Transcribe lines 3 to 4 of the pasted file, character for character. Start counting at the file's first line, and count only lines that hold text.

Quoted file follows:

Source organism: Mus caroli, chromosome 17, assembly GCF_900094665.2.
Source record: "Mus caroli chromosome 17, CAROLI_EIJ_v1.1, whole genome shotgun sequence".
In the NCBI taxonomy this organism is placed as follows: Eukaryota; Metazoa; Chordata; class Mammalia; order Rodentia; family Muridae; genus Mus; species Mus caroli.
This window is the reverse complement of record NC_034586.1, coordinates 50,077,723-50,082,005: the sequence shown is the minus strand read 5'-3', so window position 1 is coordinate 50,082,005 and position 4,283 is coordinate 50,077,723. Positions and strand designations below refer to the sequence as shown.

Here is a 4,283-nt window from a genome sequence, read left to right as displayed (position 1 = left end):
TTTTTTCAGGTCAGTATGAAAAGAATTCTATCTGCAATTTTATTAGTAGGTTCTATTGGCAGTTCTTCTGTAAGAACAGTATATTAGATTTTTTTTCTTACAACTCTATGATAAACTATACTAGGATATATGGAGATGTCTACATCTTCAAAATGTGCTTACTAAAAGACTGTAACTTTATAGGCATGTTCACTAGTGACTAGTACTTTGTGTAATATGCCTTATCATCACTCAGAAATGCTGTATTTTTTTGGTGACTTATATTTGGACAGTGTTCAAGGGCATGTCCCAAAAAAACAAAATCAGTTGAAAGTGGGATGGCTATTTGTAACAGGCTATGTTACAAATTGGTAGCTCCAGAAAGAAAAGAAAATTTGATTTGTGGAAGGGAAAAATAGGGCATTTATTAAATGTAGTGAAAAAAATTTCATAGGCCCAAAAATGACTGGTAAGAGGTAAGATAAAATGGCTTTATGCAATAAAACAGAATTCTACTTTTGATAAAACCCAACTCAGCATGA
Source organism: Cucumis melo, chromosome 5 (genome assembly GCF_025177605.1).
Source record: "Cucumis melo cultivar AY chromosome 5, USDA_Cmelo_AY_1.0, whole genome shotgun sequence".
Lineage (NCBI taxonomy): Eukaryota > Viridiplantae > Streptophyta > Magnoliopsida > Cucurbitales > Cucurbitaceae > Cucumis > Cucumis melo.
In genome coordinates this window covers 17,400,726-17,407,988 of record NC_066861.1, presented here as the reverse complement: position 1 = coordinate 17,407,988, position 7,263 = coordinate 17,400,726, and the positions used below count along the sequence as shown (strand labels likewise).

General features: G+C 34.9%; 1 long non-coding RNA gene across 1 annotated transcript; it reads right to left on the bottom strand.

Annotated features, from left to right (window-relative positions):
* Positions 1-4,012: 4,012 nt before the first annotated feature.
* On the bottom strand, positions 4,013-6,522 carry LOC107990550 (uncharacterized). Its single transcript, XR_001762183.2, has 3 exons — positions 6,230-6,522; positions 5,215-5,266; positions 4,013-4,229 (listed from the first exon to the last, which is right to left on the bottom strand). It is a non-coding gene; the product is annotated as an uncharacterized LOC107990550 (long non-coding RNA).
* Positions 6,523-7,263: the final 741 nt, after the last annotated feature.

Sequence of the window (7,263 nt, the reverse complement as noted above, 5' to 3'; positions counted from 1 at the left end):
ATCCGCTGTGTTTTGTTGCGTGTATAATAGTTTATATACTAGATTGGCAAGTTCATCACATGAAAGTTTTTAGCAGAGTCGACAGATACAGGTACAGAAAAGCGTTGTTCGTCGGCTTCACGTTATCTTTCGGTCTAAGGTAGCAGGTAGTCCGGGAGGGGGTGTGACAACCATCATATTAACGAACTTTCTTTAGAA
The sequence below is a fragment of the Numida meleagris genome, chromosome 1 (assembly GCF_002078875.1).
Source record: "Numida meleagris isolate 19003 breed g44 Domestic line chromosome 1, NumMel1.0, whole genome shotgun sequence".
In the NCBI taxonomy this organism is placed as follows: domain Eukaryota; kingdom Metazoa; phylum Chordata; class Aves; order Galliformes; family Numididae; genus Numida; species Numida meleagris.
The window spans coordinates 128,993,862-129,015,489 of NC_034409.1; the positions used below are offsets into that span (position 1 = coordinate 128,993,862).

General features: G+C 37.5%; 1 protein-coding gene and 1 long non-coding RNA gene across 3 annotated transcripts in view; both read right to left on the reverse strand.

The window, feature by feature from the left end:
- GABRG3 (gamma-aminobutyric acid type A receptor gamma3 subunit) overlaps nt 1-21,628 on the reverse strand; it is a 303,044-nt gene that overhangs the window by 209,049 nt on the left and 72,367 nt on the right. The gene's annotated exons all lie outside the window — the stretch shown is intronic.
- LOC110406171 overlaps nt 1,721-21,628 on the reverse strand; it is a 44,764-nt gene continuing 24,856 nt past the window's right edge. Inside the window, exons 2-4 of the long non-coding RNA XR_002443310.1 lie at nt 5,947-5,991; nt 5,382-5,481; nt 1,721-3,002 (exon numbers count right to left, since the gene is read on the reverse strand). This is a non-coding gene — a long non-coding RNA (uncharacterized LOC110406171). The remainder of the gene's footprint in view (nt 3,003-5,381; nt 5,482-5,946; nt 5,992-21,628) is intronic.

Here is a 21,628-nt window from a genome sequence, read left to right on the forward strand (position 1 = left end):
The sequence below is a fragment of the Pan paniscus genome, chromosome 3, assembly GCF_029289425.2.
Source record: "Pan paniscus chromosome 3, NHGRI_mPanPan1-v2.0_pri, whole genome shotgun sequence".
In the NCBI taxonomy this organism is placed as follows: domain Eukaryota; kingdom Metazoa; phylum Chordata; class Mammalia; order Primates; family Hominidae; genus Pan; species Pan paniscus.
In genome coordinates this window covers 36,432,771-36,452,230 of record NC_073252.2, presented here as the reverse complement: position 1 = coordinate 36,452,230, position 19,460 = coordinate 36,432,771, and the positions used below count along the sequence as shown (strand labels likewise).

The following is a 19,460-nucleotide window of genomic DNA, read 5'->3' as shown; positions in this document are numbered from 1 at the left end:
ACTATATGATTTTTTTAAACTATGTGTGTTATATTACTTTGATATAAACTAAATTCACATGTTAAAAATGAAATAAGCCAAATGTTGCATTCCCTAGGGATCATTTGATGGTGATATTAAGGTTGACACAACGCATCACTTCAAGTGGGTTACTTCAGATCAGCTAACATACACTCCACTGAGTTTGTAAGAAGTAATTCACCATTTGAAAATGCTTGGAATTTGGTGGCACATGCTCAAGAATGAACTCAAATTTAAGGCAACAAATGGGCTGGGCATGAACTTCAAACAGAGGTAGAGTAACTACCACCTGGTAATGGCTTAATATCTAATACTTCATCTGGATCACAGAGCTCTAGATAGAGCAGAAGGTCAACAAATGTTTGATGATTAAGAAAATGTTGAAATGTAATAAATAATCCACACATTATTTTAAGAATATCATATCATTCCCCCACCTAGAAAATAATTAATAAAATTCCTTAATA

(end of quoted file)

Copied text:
In the NCBI taxonomy this organism is placed as follows: Eukaryota; Metazoa; Chordata; class Mammalia; order Rodentia; family Muridae; genus Mus; species Mus caroli.
This window is the reverse complement of record NC_034586.1, coordinates 50,077,723-50,082,005: the sequence shown is the minus strand read 5'-3', so window position 1 is coordinate 50,082,005 and position 4,283 is coordinate 50,077,723. Positions and strand designations below refer to the sequence as shown.